Compare any two graphics cards:
GeForce GT 640 DDR3 vs GeForce GTX 580 3GB
IntroThe GeForce GT 640 DDR3 makes use of a 28 nm design. nVidia has clocked the core speed at 900 MHz. The DDR3 RAM is set to run at a speed of 1782 MHz on this particular card. It features 384 SPUs along with 32 TAUs and 16 ROPs.
Compare those specs to the GeForce GTX 580 3GB, which has GPU clock speed of 772 MHz, and 3072 MB of GDDR5 memory running at 1002 MHz through a 384-bit bus. It also features 512 SPUs, 64 TAUs, and 48 Raster Operation Units.
(No game benchmarks for this combination yet.)
Power Usage and Theoretical Benchmarks
Power Consumption (Max TDP)
The GeForce GTX 580 3GB should in theory perform much faster than the GeForce GT 640 DDR3 overall. (explain)
Texel RateThe GeForce GTX 580 3GB is a lot (about 72%) more effective at AF than the GeForce GT 640 DDR3. (explain)
Pixel RateIf using lots of anti-aliasing is important to you, then the GeForce GTX 580 3GB is a better choice, and very much so. (explain)
Please note that the above 'benchmarks' are all just theoretical - the results were calculated based on the card's specifications, and real-world performance may (and probably will) vary at least a bit.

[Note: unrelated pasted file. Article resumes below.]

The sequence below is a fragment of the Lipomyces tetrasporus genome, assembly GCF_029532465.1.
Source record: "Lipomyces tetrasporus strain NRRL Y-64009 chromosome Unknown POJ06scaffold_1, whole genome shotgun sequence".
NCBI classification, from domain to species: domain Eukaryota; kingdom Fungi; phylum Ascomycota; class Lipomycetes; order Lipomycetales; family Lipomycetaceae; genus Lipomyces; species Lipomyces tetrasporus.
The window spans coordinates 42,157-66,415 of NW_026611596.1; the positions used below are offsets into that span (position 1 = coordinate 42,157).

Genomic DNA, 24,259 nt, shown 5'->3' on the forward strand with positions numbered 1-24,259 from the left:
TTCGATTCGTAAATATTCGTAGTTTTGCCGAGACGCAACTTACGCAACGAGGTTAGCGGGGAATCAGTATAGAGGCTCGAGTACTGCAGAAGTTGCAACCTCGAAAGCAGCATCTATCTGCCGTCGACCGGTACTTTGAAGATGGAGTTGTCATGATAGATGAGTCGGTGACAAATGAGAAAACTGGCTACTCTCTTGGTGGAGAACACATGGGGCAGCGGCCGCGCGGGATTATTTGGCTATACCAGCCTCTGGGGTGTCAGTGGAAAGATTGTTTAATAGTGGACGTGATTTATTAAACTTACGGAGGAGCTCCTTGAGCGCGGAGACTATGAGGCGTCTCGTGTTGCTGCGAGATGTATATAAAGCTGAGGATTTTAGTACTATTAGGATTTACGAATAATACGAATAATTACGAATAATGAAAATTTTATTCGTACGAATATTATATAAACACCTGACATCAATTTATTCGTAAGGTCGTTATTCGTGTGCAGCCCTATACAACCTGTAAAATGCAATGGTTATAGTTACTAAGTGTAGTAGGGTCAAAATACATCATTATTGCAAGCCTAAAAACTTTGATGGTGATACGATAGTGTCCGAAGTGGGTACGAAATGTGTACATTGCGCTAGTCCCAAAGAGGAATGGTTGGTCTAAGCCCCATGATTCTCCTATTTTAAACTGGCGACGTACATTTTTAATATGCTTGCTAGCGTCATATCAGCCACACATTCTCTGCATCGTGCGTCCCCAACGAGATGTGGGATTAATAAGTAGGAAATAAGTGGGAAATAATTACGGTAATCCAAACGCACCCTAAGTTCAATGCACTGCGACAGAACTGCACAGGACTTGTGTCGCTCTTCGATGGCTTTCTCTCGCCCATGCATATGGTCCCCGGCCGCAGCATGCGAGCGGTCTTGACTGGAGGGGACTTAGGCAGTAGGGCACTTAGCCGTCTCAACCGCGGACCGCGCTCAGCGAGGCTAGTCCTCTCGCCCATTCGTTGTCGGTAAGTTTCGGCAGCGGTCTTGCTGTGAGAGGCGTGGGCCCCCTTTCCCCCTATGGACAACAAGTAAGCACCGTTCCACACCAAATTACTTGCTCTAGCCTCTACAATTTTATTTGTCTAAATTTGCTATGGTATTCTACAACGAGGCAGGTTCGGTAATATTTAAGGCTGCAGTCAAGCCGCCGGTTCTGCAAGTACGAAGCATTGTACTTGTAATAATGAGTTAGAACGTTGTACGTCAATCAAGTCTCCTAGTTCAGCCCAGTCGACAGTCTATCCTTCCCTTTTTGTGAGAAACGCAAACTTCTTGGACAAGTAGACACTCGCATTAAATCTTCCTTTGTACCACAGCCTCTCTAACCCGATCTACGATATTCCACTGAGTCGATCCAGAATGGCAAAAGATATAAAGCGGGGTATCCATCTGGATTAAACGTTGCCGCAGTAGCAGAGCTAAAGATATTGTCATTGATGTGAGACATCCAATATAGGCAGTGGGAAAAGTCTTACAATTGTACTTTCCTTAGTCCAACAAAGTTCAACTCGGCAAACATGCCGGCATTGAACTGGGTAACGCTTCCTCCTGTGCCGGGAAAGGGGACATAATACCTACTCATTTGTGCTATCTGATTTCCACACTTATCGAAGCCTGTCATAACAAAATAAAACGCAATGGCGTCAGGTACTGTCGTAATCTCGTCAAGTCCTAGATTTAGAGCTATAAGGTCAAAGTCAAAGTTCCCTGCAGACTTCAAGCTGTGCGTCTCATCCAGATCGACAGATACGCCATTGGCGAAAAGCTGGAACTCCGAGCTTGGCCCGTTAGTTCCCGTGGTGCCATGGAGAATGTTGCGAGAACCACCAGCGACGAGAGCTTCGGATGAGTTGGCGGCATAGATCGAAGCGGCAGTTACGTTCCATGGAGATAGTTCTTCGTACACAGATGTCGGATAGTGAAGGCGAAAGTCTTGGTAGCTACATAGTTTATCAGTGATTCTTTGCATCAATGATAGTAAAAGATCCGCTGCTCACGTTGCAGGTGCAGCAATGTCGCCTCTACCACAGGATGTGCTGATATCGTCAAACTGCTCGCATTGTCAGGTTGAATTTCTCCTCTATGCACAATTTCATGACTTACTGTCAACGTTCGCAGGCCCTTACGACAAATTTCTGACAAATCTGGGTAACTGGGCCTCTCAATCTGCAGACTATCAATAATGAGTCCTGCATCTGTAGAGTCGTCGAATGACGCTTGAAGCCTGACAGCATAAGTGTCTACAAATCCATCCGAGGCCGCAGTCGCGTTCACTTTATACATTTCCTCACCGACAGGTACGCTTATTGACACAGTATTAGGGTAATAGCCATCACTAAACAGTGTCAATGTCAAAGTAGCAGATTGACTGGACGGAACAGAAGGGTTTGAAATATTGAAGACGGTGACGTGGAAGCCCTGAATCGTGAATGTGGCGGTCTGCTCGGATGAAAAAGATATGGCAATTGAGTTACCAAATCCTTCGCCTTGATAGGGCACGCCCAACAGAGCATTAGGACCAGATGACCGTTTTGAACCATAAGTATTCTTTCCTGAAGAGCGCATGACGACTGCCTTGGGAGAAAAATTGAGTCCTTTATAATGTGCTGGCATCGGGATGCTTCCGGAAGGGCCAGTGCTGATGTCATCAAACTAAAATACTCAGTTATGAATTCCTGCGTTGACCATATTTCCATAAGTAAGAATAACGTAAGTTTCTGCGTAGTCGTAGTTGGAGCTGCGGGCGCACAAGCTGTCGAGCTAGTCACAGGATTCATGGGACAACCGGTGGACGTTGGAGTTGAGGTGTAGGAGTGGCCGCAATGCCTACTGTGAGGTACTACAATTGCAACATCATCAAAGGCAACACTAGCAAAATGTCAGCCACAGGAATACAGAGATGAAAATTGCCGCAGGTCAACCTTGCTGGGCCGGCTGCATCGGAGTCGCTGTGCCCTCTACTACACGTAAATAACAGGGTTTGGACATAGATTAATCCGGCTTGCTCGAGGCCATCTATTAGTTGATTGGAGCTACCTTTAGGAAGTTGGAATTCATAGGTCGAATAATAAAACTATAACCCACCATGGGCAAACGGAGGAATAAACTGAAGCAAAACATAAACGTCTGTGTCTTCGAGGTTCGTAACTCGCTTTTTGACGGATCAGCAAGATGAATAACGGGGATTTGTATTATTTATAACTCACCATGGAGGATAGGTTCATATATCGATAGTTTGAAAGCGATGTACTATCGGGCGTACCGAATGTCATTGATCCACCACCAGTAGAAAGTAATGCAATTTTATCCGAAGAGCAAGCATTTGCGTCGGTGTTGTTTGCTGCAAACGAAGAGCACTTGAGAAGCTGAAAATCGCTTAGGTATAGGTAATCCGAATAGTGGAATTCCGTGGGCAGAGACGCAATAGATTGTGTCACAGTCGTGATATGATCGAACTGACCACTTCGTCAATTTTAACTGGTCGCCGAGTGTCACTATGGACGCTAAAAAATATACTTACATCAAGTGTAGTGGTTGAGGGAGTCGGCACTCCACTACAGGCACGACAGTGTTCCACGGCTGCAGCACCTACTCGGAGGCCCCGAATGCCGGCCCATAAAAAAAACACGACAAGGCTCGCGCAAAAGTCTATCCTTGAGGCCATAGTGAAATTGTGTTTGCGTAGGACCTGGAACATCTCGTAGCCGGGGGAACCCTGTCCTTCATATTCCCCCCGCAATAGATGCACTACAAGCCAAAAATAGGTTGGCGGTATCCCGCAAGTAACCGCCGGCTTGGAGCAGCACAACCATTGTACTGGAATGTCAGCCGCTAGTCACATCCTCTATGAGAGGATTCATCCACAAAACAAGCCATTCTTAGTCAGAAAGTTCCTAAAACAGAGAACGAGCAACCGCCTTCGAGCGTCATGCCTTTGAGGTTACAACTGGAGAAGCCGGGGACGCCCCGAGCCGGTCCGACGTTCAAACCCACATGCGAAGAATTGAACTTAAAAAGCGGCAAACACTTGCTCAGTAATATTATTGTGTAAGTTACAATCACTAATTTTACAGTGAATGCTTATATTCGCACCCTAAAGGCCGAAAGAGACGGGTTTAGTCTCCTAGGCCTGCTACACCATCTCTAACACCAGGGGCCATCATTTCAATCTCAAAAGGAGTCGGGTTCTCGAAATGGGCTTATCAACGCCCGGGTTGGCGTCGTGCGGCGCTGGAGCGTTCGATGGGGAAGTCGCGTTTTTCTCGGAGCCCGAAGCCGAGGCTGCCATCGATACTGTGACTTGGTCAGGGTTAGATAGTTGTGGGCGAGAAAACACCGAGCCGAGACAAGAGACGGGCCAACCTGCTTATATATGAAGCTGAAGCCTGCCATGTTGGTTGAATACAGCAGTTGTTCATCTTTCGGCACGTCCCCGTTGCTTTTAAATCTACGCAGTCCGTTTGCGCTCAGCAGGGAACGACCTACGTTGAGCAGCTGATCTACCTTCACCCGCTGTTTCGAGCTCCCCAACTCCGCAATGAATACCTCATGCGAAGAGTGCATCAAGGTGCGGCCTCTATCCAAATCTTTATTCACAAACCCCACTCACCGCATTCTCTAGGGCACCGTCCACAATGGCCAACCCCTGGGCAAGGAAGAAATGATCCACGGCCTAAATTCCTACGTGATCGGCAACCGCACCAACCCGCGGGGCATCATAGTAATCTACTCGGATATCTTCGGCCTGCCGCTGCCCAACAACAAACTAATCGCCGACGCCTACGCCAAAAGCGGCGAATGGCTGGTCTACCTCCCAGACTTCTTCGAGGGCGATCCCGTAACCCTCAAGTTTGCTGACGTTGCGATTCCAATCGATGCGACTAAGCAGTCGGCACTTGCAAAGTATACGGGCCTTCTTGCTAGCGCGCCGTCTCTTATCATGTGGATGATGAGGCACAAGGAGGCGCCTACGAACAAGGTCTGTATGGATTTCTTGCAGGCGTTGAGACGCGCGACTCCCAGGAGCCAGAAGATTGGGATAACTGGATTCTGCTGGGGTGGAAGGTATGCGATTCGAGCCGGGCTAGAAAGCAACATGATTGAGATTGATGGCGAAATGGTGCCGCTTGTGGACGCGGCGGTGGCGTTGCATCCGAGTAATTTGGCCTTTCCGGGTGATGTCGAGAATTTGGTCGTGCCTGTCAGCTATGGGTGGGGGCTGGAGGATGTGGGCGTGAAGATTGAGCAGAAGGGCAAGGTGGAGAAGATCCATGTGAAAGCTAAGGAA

Please note that the price comparisons are based on search keywords - sometimes it might show cards with very similar names that are not exactly the same as the one chosen in the comparison. We do try to filter out the wrong results as best we can, though.
Memory Bandwidth: Bandwidth is the maximum amount of data (counted in MB per second) that can be moved past the external memory interface in a second. The number is calculated by multiplying the bus width by the speed of its memory. If the card has DDR type memory, it must be multiplied by 2 once again. If it uses DDR5, multiply by 4 instead. The better the memory bandwidth, the better the card will be in general. It especially helps with anti-aliasing, HDR and high resolutions.
Texel Rate: Texel rate is the maximum amount of texture map elements (texels) that are applied per second. This number is calculated by multiplying the total amount of texture units by the core speed of the chip. The higher the texel rate, the better the graphics card will be at handling texture filtering (anisotropic filtering - AF). It is measured in millions of texels processed in one second.
Pixel Rate: Pixel rate is the maximum number of pixels the video card can possibly write to its local memory in a second - measured in millions of pixels per second. The figure is calculated by multiplying the amount of colour ROPs by the the core speed of the card. ROPs (Raster Operations Pipelines - also called Render Output Units) are responsible for drawing the pixels (image) on the screen. The actual pixel fill rate also depends on lots of other factors, especially the memory bandwidth - the lower the memory bandwidth is, the lower the potential to reach the maximum fill rate.